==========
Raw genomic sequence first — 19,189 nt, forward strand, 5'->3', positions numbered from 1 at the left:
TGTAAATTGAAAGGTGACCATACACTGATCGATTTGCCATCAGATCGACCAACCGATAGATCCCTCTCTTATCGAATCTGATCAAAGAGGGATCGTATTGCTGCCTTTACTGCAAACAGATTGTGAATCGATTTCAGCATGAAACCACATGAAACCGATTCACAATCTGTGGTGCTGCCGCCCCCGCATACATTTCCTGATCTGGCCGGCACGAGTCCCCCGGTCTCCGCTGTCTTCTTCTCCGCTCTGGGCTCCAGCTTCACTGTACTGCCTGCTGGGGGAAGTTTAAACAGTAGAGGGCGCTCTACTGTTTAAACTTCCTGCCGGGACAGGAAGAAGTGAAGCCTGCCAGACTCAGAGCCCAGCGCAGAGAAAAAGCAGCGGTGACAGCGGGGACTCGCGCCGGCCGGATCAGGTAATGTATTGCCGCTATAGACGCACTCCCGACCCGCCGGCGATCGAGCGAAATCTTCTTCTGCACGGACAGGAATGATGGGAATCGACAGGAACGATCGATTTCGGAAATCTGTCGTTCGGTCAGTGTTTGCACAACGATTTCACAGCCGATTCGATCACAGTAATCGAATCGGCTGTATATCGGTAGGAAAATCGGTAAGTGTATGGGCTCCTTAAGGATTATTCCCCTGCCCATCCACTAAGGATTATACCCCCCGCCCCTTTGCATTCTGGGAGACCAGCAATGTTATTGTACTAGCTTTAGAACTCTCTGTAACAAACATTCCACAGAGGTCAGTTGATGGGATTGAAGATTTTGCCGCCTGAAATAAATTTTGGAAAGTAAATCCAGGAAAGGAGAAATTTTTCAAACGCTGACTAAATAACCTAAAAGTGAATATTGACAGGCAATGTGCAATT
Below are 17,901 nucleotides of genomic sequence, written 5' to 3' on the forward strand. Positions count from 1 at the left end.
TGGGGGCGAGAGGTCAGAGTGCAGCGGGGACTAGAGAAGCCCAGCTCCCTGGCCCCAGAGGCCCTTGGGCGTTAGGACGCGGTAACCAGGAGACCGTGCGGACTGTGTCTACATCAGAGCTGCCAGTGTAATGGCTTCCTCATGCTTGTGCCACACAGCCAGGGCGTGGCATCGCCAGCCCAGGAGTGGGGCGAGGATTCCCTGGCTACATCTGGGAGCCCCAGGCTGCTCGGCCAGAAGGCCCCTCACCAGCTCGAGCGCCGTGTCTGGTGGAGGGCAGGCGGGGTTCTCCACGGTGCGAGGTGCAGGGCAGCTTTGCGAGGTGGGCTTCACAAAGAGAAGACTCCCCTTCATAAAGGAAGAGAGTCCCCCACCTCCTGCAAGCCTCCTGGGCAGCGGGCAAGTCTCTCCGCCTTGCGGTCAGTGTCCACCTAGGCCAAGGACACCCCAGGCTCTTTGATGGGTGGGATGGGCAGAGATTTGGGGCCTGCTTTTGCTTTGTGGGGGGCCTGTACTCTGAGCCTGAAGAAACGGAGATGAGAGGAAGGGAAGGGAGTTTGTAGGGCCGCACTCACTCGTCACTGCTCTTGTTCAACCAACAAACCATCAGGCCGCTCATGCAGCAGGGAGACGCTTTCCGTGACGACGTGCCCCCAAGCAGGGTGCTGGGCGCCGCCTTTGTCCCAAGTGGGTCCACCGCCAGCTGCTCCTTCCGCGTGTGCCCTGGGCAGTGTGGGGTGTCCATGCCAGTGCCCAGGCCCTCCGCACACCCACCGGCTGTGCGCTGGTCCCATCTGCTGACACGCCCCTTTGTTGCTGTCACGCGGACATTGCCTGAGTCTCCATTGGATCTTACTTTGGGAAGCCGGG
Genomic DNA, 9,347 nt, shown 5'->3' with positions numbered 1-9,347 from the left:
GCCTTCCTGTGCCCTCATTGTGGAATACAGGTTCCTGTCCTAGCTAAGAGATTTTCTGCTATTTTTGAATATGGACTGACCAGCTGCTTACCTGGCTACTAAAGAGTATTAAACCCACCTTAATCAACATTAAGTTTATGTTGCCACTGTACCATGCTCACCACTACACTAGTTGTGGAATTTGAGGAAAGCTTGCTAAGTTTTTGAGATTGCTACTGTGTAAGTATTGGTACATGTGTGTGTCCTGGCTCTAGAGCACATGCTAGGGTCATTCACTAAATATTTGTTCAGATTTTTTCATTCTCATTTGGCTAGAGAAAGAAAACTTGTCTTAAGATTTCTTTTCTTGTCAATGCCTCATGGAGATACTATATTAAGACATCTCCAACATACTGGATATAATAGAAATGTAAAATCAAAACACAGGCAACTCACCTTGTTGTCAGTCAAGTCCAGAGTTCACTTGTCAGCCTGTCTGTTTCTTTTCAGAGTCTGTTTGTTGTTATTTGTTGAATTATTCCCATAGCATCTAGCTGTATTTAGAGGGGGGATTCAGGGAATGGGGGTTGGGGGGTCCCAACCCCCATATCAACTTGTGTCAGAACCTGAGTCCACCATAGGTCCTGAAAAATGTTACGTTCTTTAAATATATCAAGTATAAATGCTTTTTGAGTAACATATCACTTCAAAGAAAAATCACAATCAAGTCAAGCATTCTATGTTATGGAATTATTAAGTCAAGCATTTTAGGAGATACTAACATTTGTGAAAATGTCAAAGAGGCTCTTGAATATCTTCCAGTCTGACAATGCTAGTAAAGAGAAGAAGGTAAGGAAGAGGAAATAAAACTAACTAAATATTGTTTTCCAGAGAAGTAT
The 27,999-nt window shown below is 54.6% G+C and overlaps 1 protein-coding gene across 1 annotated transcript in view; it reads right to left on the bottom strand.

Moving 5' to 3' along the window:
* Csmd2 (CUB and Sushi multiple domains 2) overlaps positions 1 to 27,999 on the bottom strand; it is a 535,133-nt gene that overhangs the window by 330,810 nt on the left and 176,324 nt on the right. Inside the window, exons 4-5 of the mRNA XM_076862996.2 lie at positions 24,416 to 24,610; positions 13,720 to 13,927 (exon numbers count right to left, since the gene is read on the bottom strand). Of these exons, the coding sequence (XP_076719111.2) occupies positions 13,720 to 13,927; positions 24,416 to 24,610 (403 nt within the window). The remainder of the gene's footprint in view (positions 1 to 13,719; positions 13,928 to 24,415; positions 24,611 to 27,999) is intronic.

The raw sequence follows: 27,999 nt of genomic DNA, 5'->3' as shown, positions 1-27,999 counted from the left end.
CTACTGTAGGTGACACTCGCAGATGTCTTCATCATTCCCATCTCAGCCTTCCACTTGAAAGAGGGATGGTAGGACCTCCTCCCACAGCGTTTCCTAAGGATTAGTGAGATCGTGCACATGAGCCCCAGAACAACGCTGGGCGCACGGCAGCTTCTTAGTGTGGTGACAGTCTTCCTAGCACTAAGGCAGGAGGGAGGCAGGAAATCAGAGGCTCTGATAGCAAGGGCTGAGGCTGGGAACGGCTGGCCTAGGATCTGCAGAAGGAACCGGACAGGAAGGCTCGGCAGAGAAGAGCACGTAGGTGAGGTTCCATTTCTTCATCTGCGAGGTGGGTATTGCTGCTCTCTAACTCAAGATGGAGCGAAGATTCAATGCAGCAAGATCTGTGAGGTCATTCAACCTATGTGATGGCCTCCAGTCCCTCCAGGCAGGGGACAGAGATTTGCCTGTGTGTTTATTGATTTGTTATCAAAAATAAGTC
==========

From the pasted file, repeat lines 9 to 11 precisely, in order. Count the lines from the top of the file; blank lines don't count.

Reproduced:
* Csmd2 (CUB and Sushi multiple domains 2) overlaps positions 1 to 27,999 on the bottom strand; it is a 535,133-nt gene that overhangs the window by 330,810 nt on the left and 176,324 nt on the right. Inside the window, exons 4-5 of the mRNA XM_076862996.2 lie at positions 24,416 to 24,610; positions 13,720 to 13,927 (exon numbers count right to left, since the gene is read on the bottom strand). Of these exons, the coding sequence (XP_076719111.2) occupies positions 13,720 to 13,927; positions 24,416 to 24,610 (403 nt within the window). The remainder of the gene's footprint in view (positions 1 to 13,719; positions 13,928 to 24,415; positions 24,611 to 27,999) is intronic.

The raw sequence follows: 27,999 nt of genomic DNA, 5'->3' as shown, positions 1-27,999 counted from the left end.
CTACTGTAGGTGACACTCGCAGATGTCTTCATCATTCCCATCTCAGCCTTCCACTTGAAAGAGGGATGGTAGGACCTCCTCCCACAGCGTTTCCTAAGGATTAGTGAGATCGTGCACATGAGCCCCAGAACAACGCTGGGCGCACGGCAGCTTCTTAGTGTGGTGACAGTCTTCCTAGCACTAAGGCAGGAGGGAGGCAGGAAATCAGAGGCTCTGATAGCAAGGGCTGAGGCTGGGAACGGCTGGCCTAGGATCTGCAGAAGGAACCGGACAGGAAGGCTCGGCAGAGAAGAGCACGTAGGTGAGGTTCCATTTCTTCATCTGCGAGGTGGGTATTGCTGCTCTCTAACTCAAGATGGAGCGAAGATTCAATGCAGCAAGATCTGTGAGGTCATTCAACCTATGTGATGGCCTCCAGTCCCTCCAGGCAGGGGACAGAGATTTGCCTGTGTGTTTATTGATTTGTTATCAAAAATAAGTC